Monday, June 28, 2010

Engineering’s Shame

A telling sign of the now 'Higher Education' Industry Mills cranking out those pieces of papers saying intelligence with bodies attached. Many of those bodies shouldn't be. Those who were really qualified and sought that which was needed to better their professional skills they wanted are just bodies within the masses of others, to theirs and ours loss!

The Gulf Oil-Spill Disaster Is Engineering’s Shame

They’ve already started recovering the corpses of oil-poisoned dolphins, sea turtles and birds from the troubled waters of the Gulf of Mexico. Another casualty in this slowly unfolding catastrophe is the reputation of the engineering profession—and not just petroleum and oil-drilling platform engineers, who certainly have much to regret about the Deepwater Horizon explosion. The disaster affects the reputation of all engineers.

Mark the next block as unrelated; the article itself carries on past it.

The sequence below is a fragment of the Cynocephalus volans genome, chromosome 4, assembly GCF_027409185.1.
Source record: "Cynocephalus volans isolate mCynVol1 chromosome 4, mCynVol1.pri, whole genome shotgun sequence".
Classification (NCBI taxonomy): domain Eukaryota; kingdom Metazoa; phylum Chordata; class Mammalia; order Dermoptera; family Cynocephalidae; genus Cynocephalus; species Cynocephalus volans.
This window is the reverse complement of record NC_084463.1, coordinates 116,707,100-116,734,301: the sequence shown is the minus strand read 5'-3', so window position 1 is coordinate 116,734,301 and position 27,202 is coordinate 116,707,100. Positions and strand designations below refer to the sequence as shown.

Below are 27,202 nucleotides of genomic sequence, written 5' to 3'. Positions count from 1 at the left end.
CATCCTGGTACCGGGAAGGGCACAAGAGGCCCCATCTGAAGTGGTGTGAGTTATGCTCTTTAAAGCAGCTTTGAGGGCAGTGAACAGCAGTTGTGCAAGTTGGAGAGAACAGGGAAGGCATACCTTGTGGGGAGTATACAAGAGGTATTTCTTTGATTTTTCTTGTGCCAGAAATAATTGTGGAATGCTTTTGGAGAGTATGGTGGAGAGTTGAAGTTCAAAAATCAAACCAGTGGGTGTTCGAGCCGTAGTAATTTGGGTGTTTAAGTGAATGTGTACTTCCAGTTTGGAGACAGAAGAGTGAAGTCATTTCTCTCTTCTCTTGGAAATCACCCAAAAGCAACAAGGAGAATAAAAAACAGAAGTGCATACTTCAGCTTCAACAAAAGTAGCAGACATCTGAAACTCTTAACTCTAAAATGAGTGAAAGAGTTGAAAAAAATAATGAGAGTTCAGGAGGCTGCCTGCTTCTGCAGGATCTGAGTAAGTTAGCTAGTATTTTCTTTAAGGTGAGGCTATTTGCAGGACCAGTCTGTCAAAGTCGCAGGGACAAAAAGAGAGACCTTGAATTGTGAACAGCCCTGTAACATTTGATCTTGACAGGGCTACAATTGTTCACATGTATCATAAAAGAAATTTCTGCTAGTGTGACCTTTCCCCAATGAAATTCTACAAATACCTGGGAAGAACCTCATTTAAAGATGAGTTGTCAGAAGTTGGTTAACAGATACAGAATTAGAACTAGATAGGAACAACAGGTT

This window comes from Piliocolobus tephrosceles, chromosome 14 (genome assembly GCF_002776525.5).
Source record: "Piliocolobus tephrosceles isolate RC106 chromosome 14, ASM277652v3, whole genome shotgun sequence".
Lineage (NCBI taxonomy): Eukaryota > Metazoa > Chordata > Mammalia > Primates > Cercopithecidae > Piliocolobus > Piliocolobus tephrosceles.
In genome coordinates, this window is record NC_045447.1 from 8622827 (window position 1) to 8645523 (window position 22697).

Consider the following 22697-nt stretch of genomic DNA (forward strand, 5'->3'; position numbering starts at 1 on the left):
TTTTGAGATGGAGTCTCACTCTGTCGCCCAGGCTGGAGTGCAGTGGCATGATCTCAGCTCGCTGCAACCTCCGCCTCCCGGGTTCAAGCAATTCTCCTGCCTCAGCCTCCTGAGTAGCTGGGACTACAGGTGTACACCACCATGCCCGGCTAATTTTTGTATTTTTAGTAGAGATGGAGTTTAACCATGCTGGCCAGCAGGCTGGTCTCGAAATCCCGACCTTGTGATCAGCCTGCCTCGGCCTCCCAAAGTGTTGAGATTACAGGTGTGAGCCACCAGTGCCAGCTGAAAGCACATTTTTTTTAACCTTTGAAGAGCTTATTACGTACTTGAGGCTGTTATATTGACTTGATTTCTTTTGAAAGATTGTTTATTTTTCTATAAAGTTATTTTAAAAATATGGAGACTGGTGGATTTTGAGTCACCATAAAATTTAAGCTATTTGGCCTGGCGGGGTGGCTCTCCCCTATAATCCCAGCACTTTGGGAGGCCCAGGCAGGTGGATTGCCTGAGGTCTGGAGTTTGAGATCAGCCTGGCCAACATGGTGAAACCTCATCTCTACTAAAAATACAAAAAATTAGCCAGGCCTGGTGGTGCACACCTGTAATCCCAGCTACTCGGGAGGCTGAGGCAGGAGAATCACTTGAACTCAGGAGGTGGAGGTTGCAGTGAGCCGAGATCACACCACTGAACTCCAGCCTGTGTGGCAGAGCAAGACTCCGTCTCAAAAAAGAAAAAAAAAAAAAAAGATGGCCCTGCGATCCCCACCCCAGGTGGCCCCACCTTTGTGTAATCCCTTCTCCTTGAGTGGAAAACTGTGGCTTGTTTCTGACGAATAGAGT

What’s happening now in the Gulf is another failure for a profession already deeply afflicted with an identity crisis and which questions its role in U.S. society. Part of the problem stems from much-publicized disasters of years past, like the Three Mile Island nuclear accident and the explosion of the space shuttle Challenger. Five short years after the flooding of New Orleans, the Gulf of Mexico oil spill is prompting questions about the failure of engineers either to foresee risks or invent a quick fix.

Blame engineers for some of the mess; certainly BP engineers failed to see the need for viable backups for blowout preventers. Engineers also failed to stand up for higher-cost measures that might have headed off the trouble just before the explosion. Continued

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